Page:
Lactate-starved and lactate-sufficient D. ferrophilus IS5 cells were collected from 50 ml of cell cultures by centrifugation at 5000g for 8 min and were immediately fixed in deaerated solutions containing 2% paraformaldehyde and 2.5% glutaraldehyde on ice. After fixation, all manipulations were conducted in 2-ml Eppendorf tubes. Washing was completed by 5 × 1.5-ml washes with gentle resuspension and centrifugation (5000g, 4 min) in 50 mM Na+-Hepes (pH 7.4, 35 g/liter NaCl). Sequential, cytochrome-reactive DAB-H2O2 staining, OsO4 staining, and resin-embedding procedures were conducted following the method described by McGlynn et al. (11). For the visualization of membrane vesicles, combinatorial heavy metal staining was conducted to emphasize the contrast of membranes. We slightly modified the method described by Deerinck et al. (41) in which we used bacteria cells and 50 mM Na+-Hepes (pH 7.4, 35 g/liter NaCl) for initial cell washing instead of mammalian tissue and cacodylate buffer, respectively. The obtained resin blocks were sectioned at 80 nm with a diamond knife (DiATOME, Ultra 35°), and floating sections were mounted on copper microgrids (Nisshin EM). Thin sections were examined and imaged using a JEM-1400 microscope operated at 80 kV.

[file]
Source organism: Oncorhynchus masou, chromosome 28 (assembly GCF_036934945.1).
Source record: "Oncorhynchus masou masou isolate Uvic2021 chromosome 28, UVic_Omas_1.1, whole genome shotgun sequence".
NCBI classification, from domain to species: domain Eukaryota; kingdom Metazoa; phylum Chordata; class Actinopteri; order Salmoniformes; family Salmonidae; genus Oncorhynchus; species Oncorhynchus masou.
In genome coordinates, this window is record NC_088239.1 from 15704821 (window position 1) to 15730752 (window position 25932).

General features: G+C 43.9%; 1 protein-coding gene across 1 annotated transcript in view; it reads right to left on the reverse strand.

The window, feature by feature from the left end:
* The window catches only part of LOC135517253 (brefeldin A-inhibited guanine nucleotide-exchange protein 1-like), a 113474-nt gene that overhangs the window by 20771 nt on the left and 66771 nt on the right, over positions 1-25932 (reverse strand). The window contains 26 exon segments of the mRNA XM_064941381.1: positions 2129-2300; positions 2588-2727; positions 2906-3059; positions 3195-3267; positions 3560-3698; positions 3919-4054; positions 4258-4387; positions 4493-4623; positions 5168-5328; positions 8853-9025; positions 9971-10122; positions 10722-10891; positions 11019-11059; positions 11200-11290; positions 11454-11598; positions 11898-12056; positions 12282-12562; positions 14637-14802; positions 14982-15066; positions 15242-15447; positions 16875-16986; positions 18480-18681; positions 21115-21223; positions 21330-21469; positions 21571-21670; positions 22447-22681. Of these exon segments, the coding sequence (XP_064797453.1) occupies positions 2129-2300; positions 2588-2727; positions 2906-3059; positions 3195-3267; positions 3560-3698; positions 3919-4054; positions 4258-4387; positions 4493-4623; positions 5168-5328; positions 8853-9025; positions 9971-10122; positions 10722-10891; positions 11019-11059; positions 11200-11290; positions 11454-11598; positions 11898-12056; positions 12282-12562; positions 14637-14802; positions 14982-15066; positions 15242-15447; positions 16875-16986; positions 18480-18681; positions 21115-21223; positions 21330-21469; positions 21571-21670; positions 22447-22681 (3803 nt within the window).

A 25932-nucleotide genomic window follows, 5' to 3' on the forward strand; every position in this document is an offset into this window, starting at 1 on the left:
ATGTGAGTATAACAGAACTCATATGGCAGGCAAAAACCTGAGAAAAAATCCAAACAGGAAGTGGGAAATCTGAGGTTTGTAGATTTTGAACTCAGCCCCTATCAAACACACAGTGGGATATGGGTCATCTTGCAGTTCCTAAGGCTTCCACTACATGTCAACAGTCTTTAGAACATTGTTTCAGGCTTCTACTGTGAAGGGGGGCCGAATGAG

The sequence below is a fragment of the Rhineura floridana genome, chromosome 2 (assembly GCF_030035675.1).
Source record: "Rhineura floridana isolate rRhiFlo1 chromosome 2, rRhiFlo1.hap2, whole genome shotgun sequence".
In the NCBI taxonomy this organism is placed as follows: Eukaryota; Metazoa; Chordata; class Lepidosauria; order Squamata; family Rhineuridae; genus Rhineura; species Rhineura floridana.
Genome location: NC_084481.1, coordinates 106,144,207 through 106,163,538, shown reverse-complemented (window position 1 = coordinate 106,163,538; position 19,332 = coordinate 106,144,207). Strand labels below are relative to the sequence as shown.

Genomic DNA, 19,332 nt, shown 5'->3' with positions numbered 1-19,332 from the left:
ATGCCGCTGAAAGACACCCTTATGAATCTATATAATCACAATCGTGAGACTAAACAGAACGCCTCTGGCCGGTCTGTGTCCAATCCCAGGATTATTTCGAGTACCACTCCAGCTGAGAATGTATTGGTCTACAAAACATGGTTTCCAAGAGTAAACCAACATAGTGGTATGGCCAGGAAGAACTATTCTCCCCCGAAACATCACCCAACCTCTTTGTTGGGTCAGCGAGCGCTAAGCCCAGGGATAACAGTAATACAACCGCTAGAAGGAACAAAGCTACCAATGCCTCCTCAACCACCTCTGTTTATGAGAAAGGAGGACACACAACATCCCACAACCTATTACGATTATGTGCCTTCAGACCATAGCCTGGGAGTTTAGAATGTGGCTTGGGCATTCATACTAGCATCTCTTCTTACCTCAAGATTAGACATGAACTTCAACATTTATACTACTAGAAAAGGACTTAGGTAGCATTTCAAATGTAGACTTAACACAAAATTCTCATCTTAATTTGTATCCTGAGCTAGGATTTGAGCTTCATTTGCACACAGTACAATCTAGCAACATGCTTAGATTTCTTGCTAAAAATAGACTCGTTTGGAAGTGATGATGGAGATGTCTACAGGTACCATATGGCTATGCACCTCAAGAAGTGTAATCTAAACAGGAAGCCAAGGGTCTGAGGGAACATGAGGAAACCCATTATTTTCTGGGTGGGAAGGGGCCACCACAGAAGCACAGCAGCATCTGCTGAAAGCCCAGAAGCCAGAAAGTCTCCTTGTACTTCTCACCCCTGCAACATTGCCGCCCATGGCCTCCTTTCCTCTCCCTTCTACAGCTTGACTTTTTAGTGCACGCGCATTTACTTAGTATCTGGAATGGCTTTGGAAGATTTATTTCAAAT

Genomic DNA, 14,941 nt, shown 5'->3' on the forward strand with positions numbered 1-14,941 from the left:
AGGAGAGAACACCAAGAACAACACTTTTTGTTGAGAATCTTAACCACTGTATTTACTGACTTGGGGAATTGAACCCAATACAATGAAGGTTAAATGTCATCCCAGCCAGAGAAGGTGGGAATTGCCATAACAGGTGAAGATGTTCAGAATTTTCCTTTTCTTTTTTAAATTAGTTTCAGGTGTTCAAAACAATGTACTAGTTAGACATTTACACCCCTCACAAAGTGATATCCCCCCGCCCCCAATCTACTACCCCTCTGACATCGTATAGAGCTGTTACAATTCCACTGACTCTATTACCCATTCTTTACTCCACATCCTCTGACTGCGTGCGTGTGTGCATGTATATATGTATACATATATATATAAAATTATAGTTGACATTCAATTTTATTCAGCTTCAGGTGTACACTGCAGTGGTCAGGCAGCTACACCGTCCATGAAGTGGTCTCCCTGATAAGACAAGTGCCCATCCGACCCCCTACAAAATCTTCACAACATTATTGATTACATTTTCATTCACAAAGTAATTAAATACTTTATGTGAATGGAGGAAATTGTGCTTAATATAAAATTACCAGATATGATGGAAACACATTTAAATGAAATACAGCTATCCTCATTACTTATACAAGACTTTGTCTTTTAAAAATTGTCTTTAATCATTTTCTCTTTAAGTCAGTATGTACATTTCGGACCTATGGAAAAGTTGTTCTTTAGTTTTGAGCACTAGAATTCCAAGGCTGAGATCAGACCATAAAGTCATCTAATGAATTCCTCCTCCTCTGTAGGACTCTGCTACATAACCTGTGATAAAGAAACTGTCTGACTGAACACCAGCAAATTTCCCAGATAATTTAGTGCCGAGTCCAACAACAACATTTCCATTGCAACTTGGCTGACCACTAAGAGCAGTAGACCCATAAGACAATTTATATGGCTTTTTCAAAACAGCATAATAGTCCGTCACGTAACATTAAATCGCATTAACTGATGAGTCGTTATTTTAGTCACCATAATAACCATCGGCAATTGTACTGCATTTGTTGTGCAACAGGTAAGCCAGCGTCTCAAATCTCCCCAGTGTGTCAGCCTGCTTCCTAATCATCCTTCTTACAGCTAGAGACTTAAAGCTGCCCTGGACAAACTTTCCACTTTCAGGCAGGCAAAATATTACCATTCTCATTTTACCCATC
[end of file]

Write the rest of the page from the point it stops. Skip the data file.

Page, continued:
Fluorescence microscopy

Lactate-starved D. ferrophilus IS5 cells were fixed with a deaerated 2% glutaraldehyde solution, stained with protein-specific and membrane-specific fluorescent dyes, NanoOrange reagent and FM 4-64FX (Thermo Fisher Scientific), respectively, as described by Pirbadian et al. (20), and observed under a ×100 oil-immersion objective in a Leica DFC450C epifluorescent microscope fitted with fluorescein isothiocyanate (FITC) and Texas Red (TXR) filters, respectively.


Supplementary material for this article is available at

Supplementary Methods

fig. S1. Isolation of IM and OM fractions from lactate-starved and lactate-sufficient D. ferrophilus IS5 cells.

fig. S2. UV-vis absorption spectra of extracted OM fractions from lactate-starved and lactate-sufficient D. ferrophilus IS5 cells.

fig. S3. Cell growth of D. ferrophilus IS5 on lactate or ITO electrode as the sole electron donor.

fig. S4. Differential pulse voltammograms measured with sterile medium (black), H2-consuming D. vacuolatum (pink), lactate-sufficient D. ferrophilus IS5 (blue), and lactate-starved D. ferrophilus IS5 (red).

fig. S5. Scanning electron microscopy images of electrode surface covered by lactate-starved D. ferrophilus IS5.

fig. S6. Transmission electron microscopy observation of thin sections of lactate-starved and lactate-sufficient D. ferrophilus IS5 cells treated by cytochrome-reactive DAB-H2O2 staining.